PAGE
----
The Railway Man

The Railway Man

Directed by Jonathan Teplitzky

Grade: C+

The Railway Man is a film adaptation of Eric Lomax’s memoir about the time he was in the British Army in Singapore when it was invaded in 1942. His company surrendered as prisoners of war, only to be tortured and dehumanised on the Burma railway construction effort. I was prepared for what was to come, perhaps more than others, after having read a similar book that claimed one man died for every sleeper laid on over 200 miles of railway. The film gives an accurate depiction of war through scenes of beatings and prolonged water boarding squarely in centre-frame. At the theatre, there were moviegoers squirming in their seats. The film makes you confront your feelings about water-boarding incredibly effectively, and obviously wants you to think about modern usages.

The film features big names like Nicole Kidman, Stellan Skarsgård and, of course, Colin “Aging Handsomely” Firth. I never thought I would say this about Firth, but his performance didn’t pull me in. I gazed at him in total awe in The King’s Speech; my heart broke with his in A Single Man; and he will always be the Mr Darcy of my imagination. But as Eric Lomax he was underwhelming, even at both the tragic and cathartic climaxes for his character. The real standout of the cast was Jeremy Irvine as the younger Lomax in the considerable amount of flashbacks, who is our main character in place of Firth.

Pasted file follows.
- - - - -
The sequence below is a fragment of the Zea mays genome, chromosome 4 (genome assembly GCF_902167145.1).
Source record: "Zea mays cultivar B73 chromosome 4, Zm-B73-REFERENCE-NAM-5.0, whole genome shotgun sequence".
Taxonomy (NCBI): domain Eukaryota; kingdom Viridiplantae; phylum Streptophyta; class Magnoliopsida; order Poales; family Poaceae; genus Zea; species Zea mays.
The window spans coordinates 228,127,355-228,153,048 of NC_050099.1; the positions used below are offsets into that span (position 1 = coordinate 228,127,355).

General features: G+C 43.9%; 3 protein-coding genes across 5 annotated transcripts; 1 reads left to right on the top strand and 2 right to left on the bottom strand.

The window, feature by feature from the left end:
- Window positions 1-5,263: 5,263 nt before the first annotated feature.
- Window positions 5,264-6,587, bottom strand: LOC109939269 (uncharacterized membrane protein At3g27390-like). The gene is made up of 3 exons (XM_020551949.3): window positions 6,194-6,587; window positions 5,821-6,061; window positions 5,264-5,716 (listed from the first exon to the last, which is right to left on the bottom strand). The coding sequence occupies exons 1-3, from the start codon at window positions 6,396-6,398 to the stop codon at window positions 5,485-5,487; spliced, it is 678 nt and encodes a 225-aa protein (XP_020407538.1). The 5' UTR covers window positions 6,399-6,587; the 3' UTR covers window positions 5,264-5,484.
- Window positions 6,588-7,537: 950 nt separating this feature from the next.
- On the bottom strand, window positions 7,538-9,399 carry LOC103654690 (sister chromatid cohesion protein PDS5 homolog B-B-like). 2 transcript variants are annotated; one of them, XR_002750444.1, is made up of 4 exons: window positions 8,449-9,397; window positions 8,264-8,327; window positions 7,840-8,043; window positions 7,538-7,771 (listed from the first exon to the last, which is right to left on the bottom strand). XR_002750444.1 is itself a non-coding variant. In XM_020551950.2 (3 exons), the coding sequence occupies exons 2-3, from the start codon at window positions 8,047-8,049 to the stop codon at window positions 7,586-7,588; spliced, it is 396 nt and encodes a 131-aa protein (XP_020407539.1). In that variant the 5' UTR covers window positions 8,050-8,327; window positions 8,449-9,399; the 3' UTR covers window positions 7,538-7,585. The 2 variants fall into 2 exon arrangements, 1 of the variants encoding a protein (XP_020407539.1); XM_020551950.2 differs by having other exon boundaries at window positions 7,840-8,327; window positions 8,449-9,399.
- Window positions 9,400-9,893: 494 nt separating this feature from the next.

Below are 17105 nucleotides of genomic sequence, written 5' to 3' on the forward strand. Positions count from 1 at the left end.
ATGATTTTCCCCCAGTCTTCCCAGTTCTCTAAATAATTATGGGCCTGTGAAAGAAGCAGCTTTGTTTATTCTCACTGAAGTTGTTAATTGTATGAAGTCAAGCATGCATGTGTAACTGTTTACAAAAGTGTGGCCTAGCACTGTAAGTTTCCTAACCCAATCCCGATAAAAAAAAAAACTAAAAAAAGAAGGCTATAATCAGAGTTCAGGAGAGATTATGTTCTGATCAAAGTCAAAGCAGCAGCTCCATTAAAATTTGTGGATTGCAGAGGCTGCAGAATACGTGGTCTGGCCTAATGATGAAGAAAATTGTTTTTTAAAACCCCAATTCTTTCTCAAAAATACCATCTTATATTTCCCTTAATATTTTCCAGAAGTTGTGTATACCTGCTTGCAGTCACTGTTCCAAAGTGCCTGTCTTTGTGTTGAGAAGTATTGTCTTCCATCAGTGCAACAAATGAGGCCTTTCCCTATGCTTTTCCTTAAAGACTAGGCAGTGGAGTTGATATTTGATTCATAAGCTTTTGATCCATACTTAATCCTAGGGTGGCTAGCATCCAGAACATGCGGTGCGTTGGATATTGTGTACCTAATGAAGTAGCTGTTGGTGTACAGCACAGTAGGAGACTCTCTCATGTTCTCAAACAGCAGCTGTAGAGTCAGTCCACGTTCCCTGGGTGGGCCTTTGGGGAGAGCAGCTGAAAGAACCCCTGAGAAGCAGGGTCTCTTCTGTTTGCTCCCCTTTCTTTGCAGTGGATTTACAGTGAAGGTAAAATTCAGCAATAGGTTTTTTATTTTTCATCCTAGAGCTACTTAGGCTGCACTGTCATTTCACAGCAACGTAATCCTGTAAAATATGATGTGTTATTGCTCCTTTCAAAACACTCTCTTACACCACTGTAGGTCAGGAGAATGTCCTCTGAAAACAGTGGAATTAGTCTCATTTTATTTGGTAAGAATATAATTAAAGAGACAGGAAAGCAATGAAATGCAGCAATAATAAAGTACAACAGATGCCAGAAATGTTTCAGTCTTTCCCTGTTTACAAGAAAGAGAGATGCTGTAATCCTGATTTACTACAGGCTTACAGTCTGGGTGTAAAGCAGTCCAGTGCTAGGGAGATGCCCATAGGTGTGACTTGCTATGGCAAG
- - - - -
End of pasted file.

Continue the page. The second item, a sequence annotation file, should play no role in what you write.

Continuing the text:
It was an A+ story, yes, but here’s why the film earns only a C+ rating. First, it was terribly paced, and more screen time developing Firth, as older Lomax, was needed for our empathy. Second, the cinematography and sound design was totally derivative, and under-capitalised on the opportunity to represent the post-traumatic stress “haunting” Lomax. And, finally, while I’m sure his wife (does she have a name?) is a nuanced human being in real life, the film fails the Bechdel test hopelessly as Nicole Kidman is given no role beyond being merely the Sexy-While-Anxious-And-Helpless Woman, and that bothered me.
This article first appeared in Issue 3, 2014.
Posted 4:35pm Sunday 9th March 2014 by Andrew Kwiatkowski.